“A Paradise Teeming with Life”
New Guinea’s plant diversity the greatest in the world
Prepared by Zachary Fenn – PPP Development Coordinator
A new study suggests that New Guinea holds the greatest plant diversity of any island in the world, as reported recently in an article from The Guardian. This title was previously attributed to Madagascar, which is now thought to have 19% less variety than New Guinea. To arrive at this conclusion, 99 scientists from 56 institutions and 19 countries have scanned through countless samples, some of which were catalogued by early European travellers in the 1700s. Unlike Madagascar, which was catalogued in large part by 2008, biological research in New Guinea has been slower due to the island’s rugged terrain.
New Guinea plant life. ©Art Holbrook
The secret to New Guinea’s diversity is its varied geography. As quoted in the above article, “This allows for different types of habitats, such as mangroves, swamp forests, lowland tropical forests and also montane forests, which have high levels of endemism,” said researcher Cámara-Leret. “And then at the very top, just below the limit of plant growth, are these alpine grasslands … This habitat is unique to New Guinea in Southeast Asia.” New Guinea’s topography is relatively young in geological terms and has given rise to a wonderful wealth of species, many only found on the island, over the last million years.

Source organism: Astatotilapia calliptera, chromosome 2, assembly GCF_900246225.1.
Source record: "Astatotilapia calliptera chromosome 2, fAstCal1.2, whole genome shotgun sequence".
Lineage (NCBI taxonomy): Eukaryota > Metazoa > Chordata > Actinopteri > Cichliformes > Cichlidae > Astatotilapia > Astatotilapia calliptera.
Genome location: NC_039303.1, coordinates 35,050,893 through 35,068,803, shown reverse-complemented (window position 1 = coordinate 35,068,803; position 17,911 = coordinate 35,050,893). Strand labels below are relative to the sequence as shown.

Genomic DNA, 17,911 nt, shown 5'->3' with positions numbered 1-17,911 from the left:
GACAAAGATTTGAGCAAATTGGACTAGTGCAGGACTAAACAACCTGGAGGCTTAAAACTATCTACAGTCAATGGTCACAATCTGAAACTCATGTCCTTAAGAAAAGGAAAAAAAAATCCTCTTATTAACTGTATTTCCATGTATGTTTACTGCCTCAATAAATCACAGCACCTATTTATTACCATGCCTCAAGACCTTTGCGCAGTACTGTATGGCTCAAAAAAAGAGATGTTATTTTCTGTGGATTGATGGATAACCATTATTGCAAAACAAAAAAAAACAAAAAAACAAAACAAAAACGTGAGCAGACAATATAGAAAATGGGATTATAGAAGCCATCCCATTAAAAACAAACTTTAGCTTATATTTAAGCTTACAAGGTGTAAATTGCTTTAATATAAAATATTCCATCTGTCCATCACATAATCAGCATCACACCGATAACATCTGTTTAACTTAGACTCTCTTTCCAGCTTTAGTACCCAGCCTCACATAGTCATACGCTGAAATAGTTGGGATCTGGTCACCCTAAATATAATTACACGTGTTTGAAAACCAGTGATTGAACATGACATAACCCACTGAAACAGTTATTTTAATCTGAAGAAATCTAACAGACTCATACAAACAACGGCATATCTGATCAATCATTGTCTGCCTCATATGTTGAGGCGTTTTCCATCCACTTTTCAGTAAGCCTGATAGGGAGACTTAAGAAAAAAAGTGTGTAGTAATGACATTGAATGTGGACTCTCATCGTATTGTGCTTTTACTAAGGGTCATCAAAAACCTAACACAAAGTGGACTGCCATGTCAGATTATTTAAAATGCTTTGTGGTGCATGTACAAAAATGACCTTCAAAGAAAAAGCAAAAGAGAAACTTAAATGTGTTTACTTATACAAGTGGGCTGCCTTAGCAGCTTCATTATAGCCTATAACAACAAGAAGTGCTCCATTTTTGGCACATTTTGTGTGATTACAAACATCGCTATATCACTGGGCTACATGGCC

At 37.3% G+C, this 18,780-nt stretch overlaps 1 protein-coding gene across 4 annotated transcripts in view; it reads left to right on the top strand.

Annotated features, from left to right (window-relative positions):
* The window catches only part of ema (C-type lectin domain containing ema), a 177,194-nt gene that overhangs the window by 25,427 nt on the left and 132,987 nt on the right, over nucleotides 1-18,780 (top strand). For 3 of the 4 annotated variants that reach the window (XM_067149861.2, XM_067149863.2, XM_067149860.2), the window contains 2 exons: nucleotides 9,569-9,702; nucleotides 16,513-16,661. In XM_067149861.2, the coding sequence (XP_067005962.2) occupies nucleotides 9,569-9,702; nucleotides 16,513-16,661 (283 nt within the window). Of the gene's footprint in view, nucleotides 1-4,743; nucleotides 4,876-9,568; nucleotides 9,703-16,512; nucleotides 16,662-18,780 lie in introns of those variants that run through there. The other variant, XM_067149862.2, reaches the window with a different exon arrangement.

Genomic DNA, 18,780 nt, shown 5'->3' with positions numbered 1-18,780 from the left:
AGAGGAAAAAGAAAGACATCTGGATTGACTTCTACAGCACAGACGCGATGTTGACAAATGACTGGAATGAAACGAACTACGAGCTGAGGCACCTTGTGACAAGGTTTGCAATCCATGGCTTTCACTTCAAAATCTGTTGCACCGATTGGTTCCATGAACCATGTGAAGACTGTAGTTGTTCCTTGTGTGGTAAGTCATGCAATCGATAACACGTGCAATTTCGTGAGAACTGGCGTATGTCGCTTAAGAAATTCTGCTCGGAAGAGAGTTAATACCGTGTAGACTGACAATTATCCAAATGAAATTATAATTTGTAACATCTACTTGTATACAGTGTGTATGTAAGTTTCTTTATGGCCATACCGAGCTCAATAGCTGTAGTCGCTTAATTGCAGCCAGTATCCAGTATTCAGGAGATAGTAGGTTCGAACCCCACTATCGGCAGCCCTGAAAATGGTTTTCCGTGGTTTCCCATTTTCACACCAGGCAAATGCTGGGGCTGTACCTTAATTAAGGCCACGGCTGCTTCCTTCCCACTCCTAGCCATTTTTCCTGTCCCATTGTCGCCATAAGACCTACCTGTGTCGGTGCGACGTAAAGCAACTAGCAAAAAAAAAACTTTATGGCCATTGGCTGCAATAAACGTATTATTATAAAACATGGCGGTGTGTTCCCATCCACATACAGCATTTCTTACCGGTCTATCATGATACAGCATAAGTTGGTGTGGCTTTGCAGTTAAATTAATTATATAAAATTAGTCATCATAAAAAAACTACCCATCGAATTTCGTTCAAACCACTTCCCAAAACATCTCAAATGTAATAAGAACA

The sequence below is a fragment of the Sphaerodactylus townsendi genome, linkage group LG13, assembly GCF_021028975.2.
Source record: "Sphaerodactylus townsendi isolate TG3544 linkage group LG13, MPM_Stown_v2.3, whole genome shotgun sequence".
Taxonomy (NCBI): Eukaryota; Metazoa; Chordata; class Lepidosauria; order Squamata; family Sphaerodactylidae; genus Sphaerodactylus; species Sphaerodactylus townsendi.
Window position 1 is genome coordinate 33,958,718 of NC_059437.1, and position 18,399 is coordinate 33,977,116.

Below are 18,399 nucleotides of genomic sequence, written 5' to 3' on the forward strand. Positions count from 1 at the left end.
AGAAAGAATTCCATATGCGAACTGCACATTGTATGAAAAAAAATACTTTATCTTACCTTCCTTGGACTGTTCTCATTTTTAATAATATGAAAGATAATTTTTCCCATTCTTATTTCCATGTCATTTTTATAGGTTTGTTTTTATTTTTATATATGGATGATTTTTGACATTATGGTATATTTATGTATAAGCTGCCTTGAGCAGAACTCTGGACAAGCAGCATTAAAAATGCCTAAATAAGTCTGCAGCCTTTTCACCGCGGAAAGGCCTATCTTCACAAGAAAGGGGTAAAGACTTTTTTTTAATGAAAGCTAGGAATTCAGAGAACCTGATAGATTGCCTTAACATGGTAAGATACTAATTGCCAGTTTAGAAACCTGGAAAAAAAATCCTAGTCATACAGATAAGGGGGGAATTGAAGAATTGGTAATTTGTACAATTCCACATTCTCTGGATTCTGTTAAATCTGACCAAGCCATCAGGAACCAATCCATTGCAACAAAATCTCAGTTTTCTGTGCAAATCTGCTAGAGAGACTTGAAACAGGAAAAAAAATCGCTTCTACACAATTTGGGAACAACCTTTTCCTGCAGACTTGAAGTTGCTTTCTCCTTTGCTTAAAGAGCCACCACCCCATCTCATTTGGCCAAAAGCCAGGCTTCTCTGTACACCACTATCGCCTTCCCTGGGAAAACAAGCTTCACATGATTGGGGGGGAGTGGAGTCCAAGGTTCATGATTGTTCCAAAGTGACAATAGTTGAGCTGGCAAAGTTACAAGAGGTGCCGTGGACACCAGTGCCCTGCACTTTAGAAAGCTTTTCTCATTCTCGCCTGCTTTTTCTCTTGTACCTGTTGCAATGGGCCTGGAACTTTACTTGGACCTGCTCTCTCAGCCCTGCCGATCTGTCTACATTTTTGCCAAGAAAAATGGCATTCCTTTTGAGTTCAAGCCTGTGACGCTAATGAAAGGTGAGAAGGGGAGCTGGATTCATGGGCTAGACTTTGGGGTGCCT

A total of 13,634 plant species were identified in the study that earned New Guinea its “most diverse” title. The scale of the work done to establish this number was enormous, with scientists inspecting over 700,000 specimens. The research has spanned across generations and borders, facing stops and starts with shifting governments and changing colonial and corporate involvement in the region. With continued research in the region, the future is exciting; the study’s authors estimating that “4,000 plant species could be found in the next 50 years.”
New Guinea man canoes under palms. ©Art Holbrook
The study’s main goal is to bolster continued efforts to conserve and catalogue New Guinea’s plant life. Its authors hope that more scholars will contribute to this dataset, as it is an important tool for informing the International Union for Conservation of Nature (IUCN) Red List and protecting endangered species. Crucial to this initiative is the support of the two governments on the island, as well as partnerships between local Papuans and global supporters. This is a historic moment for New Guinea and an impetus to us all to help preserve such a precious place.